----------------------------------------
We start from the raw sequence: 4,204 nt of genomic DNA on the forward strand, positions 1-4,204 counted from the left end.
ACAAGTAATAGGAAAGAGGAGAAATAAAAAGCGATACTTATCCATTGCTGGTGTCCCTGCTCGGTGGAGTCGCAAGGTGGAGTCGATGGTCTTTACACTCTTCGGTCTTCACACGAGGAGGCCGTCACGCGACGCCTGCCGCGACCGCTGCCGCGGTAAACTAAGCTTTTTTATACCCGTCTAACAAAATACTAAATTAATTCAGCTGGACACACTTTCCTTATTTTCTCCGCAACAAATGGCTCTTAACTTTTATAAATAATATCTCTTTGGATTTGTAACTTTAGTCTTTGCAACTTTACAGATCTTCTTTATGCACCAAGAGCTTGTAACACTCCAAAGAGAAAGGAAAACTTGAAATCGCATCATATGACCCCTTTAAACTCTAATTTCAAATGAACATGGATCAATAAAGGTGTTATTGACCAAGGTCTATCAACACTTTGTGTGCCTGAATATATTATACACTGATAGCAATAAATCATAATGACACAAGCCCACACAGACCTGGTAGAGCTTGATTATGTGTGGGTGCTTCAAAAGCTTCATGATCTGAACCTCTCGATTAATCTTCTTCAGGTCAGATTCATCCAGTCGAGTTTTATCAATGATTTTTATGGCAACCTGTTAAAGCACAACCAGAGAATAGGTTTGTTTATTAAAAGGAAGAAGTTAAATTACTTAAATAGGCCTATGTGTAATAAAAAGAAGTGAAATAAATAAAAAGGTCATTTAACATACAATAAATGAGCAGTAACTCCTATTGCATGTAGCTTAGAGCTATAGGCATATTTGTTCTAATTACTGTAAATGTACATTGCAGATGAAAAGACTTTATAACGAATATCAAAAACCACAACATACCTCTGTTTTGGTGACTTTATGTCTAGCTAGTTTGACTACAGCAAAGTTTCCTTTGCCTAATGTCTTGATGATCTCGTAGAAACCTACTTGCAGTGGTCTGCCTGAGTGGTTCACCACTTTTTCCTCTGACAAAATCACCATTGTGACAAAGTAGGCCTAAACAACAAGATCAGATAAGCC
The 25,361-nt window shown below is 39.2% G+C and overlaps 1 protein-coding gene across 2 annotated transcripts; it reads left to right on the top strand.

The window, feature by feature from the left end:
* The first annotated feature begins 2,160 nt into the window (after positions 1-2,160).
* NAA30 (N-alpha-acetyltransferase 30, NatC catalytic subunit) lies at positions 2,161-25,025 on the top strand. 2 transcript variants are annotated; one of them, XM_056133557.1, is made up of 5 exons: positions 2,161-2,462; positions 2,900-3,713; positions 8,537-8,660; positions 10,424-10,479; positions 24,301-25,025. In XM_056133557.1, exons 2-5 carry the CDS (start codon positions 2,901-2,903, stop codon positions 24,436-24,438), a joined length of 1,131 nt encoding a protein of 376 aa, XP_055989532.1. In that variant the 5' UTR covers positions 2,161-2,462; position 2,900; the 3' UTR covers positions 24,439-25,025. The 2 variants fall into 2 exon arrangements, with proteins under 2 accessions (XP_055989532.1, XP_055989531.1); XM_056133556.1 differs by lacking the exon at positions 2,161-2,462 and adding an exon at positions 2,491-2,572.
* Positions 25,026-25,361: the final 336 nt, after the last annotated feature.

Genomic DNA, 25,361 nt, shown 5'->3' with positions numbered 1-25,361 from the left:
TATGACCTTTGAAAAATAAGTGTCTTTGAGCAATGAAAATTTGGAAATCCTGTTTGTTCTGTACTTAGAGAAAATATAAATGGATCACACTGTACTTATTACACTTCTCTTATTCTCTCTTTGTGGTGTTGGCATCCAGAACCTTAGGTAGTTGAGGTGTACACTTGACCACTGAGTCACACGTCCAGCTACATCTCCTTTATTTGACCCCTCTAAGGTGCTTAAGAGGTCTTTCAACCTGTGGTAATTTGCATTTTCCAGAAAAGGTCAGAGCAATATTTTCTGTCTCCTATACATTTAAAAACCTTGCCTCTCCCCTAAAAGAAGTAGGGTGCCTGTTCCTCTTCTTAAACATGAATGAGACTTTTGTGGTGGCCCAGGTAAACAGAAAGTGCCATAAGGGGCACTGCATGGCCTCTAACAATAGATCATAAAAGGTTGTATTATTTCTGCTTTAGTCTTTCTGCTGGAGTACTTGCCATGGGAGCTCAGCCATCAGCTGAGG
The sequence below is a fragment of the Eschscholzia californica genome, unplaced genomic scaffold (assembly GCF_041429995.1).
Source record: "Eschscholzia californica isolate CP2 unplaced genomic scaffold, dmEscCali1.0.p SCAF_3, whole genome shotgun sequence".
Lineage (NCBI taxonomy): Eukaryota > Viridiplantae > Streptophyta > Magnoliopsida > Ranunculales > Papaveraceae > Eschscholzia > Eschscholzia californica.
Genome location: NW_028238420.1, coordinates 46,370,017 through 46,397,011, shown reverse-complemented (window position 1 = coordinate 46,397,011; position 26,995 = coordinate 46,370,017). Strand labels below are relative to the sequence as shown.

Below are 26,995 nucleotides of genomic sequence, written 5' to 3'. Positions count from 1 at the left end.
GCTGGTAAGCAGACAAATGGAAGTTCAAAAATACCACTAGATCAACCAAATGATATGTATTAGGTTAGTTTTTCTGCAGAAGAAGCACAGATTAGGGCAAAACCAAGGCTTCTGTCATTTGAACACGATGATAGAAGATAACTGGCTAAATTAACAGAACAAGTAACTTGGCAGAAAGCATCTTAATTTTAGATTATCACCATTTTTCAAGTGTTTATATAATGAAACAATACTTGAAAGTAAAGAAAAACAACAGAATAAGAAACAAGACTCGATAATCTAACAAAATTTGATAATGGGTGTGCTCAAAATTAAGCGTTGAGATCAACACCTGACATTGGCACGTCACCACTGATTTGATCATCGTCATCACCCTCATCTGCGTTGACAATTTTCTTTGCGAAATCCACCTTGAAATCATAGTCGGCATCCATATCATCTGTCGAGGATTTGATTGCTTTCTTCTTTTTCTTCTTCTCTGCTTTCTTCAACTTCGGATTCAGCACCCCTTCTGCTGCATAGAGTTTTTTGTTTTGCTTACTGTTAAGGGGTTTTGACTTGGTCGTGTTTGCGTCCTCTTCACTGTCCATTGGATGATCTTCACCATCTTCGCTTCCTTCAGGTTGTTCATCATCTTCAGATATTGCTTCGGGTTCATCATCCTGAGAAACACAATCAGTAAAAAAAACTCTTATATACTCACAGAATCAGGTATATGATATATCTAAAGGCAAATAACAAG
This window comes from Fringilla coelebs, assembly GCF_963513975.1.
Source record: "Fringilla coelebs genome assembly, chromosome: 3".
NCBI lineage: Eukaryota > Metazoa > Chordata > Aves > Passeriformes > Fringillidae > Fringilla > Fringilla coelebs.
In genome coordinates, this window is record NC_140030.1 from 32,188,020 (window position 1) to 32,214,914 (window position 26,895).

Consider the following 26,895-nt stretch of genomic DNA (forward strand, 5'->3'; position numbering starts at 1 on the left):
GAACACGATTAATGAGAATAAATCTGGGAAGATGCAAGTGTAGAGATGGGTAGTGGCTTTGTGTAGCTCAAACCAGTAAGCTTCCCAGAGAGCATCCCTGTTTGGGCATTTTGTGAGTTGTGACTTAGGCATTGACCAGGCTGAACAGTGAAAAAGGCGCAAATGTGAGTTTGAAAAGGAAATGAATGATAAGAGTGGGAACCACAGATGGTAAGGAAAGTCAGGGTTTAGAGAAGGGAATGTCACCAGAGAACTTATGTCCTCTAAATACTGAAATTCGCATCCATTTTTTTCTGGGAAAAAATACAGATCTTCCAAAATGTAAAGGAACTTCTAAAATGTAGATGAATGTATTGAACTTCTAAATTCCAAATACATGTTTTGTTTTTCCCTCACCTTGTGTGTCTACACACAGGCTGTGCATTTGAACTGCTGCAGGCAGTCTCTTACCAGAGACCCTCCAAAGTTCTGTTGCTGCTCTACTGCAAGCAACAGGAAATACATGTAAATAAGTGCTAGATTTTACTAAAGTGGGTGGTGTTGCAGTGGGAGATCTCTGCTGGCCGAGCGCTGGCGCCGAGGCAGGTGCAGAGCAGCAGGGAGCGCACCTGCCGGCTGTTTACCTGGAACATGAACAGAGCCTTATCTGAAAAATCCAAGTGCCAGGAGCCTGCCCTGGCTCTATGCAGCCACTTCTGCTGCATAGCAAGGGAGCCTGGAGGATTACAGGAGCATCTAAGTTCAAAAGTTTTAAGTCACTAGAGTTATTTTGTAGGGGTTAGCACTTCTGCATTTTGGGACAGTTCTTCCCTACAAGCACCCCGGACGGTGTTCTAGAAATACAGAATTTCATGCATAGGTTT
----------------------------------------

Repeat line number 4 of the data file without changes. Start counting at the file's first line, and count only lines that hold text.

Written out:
The window, feature by feature from the left end: